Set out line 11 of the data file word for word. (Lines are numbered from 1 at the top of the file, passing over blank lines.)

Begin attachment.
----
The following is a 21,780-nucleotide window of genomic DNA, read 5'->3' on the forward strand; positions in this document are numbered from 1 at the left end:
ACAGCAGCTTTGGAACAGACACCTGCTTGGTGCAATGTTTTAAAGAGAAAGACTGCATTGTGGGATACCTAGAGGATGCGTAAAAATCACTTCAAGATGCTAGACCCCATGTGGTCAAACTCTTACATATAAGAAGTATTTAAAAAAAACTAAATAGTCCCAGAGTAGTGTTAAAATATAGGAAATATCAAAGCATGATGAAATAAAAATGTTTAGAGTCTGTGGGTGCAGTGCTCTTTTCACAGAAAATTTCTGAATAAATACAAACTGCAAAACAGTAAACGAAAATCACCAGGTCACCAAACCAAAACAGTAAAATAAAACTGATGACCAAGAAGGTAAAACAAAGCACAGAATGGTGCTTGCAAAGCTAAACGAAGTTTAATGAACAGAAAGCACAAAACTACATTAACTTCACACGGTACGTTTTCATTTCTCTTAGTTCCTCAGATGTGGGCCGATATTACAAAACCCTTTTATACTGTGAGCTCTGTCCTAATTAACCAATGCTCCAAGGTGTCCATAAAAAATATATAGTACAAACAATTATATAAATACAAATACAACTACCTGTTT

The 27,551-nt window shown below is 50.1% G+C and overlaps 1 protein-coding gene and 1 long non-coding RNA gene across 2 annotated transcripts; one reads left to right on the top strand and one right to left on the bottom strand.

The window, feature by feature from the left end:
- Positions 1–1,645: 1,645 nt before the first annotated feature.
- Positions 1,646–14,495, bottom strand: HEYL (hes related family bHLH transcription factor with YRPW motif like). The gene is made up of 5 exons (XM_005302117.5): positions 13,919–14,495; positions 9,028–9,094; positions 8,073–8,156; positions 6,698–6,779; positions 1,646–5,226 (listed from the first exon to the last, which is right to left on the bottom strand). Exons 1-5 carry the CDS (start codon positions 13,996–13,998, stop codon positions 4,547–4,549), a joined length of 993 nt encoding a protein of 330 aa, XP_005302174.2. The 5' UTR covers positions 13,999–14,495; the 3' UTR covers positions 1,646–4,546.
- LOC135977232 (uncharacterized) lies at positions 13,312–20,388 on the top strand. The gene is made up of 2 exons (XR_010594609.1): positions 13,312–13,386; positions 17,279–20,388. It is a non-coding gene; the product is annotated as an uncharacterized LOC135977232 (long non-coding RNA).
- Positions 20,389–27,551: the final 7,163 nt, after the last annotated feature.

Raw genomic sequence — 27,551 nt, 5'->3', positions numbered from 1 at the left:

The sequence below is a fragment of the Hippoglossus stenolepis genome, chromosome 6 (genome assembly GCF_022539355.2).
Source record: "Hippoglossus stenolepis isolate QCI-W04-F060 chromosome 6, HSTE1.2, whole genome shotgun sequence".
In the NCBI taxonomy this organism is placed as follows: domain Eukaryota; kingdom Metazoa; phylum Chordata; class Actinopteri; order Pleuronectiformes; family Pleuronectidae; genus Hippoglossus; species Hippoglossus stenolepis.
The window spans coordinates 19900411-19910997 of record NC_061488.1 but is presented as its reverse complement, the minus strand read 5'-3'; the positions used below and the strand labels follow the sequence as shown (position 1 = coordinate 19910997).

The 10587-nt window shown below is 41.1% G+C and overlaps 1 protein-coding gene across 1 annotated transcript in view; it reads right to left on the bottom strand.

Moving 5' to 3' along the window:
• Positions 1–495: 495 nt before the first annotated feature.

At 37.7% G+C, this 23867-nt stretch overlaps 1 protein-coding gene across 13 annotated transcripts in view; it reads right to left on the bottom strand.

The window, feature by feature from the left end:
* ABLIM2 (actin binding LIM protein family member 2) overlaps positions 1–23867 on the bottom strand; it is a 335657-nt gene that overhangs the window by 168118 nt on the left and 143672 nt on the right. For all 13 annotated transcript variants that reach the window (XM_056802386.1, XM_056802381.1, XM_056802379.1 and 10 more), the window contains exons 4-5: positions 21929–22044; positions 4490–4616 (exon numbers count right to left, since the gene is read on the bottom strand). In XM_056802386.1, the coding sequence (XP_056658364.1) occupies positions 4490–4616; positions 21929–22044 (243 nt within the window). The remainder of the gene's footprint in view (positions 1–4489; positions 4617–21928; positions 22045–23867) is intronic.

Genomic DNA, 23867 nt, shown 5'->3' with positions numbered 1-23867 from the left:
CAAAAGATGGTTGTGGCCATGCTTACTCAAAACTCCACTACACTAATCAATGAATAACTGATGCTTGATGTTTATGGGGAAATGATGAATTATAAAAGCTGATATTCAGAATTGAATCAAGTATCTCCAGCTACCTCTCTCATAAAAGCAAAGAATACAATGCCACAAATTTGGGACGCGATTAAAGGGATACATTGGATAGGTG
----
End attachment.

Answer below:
Source record: "Hippoglossus stenolepis isolate QCI-W04-F060 chromosome 6, HSTE1.2, whole genome shotgun sequence".